A headline I should never have had to see: “Worldwide measles deaths surge, reversing years of progress.” This was ABC News on December 5, quoting a report from the World Health Organization that over 140,000 people died in 2018 from measles, most children under 5. The same week, officials in Samoa asked the public to hang red flags outside their homes if they had an unvaccinated family member living there – reminiscent of a public health measure dating back to the Middle Ages, when homes and businesses affected by the black plague were marked.
Vaccination against infectious diseases is one of the great triumphs of medicine. It can be dated back to 1796 when William Jenner, an English country doctor did his now-famous experiment. Country wisdom and his own observations found that milkmaids who suffered from cowpox, a disease that caused blistering on cows’ udders and which caused a mild illness in humans, never developed smallpox. Smallpox was a very serious illness: 30% of those infected died, and many of the survivors were left blind or disfigured. Jenner inserted pus from a cowpox pustule into a cut in eight-year-old James Phipps’ arm and later inoculated James with smallpox and the boy did not get ill. He repeated this with other children, including his own 11-month-old son, with the same results. Vaccination against smallpox was rapidly taken up across Europe.
Vaccines are now available to prevent many once-deadly diseases, including polio, diphtheria, measles, tetanus, yellow fever, typhus and hepatitis. Over the past two decades, with the memory of these diseases fading from our daily consciousness, we have seen the growth of the “anti-vaccine” movement that threatens to undo much of this life-saving progress.
There has always been objection to vaccination. After Jenner’s vaccination became widely adopted, many opponents claimed it was repulsive and ungodly to inoculate someone with material from diseased animals. The widespread awareness of such dread diseases as smallpox overcame these objections, as the vaccine clearly worked, and everyone knew friends, relatives and neighbors who had died. When I was a child, polio was still a dread disease, and the public welcomed first Salk’s and then Sabin’s vaccines. By the late 20th Century, memory of most dreaded childhood diseases had faded, leading people to underestimate the severity of the harms that vaccines prevent.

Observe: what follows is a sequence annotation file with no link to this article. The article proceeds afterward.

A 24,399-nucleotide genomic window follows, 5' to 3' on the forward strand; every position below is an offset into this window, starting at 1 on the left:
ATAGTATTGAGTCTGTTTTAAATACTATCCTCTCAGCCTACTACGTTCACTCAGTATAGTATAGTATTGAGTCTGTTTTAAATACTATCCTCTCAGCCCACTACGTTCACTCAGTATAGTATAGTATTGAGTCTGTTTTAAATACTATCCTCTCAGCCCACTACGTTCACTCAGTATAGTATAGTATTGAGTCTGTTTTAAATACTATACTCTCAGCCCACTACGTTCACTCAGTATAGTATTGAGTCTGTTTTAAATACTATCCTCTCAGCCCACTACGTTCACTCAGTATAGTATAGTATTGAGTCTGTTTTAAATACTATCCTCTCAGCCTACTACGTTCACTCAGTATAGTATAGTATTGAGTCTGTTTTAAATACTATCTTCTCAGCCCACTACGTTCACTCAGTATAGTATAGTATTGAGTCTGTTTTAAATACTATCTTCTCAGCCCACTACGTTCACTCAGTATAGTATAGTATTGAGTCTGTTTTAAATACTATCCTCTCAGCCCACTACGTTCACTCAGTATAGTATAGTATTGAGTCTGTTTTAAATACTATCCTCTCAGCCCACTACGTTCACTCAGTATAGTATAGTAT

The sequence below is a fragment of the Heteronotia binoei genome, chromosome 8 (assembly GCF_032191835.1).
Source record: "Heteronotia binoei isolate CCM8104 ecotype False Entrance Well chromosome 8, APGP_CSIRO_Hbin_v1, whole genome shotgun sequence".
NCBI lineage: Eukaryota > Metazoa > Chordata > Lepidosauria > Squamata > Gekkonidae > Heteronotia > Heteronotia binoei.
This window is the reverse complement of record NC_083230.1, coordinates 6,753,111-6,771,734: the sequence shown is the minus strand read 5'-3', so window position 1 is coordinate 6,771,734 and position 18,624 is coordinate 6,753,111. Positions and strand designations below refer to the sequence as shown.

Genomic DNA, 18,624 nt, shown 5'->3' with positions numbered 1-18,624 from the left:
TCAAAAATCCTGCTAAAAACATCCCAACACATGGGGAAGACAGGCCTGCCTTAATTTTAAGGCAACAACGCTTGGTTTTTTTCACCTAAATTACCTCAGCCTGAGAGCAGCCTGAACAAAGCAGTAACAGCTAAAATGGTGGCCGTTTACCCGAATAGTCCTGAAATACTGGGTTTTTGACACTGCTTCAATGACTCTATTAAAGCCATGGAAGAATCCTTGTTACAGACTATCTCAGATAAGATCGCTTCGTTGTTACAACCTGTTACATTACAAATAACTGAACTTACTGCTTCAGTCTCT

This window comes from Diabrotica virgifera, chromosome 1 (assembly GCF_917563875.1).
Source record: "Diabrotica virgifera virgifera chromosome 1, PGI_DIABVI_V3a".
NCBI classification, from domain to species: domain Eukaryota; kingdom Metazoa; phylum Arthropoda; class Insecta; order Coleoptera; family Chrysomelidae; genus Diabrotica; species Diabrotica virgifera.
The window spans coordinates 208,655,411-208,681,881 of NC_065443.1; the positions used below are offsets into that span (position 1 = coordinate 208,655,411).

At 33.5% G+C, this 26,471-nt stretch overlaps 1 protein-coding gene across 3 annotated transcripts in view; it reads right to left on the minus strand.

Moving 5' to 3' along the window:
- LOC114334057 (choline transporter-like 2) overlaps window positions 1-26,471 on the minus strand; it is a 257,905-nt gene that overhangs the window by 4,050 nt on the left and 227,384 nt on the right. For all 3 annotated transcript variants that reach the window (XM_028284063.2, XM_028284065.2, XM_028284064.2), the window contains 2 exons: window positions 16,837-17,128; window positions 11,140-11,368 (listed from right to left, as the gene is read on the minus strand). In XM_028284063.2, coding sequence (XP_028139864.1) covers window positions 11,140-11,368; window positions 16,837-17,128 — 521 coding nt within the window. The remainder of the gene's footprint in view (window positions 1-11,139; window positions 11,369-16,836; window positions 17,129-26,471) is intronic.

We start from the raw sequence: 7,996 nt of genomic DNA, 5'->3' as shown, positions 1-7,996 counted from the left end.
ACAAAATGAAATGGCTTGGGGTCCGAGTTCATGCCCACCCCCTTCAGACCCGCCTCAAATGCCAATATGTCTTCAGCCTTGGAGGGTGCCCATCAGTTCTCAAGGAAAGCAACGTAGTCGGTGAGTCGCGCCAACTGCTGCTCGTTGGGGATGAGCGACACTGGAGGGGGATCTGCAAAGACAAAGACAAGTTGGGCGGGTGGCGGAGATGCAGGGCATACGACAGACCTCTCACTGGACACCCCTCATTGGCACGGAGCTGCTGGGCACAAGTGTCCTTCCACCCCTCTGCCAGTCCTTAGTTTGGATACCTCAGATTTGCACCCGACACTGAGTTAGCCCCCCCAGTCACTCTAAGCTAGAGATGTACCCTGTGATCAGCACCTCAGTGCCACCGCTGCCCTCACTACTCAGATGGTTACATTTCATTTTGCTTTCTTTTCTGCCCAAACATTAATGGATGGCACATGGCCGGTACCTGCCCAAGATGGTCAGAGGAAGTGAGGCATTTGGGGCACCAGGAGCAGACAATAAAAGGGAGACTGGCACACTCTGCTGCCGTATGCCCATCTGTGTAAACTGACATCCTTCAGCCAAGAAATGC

Much of the current “anti-vax” movement can be traced to a paper by Andrew Wakefield in The Lancet, a British medical journal, in 1998. He and 12 coauthors claimed to have investigated a “consecutive series” of 12 children referred to the Royal Free Hospital with chronic enterocolitis and developmental disorders, including autism, which they linked to MMR vaccination. The General Medical Council of Britain found that the children were carefully selected and that the study was funded by lawyers representing parents suing vaccine manufacturers. In 2010, the editors of The Lancet retracted the paper, apologizing for published a clearly flawed paper, but the damage had been done.
Autism is a serious life-long developmental disorder, whose cause remains unknown. It has a strong genetic component, and even though it may not manifest until early childhood, researchers feel the underlying pathology is present at birth. Parents want an answer, and vaccines provide an easy answer. Multiple studies have been done that strongly repudiate any link between MMR vaccination and autism. Three large studies, in Denmark, the U.S. and Britain have found less autism among vaccinated children than those not vaccinated.
Just as the proliferation of clearly biased news presentations have left all-too-many of us in our own silos politically, those who oppose vaccination can find all the support they want in chat groups and Facebook, science be damned. The problem with letting parents decide is that it is not only their children who are harmed, but the general public. Just as courts have decided that parents cannot let their own beliefs allow them to refuse life-saving medical treatments for their children, parental objections should not allow them to refuse vaccination for their children. A small number of children with immune deficiencies are at risk from vaccines and should be exempt. They will be safe if the large majority of healthy children receive the vaccines, as this makes epidemics very unlikely. Parents who refuse are not “bad” people, but they are seriously misinformed, and should not be allowed to harm others if their minds are closed to evidence.
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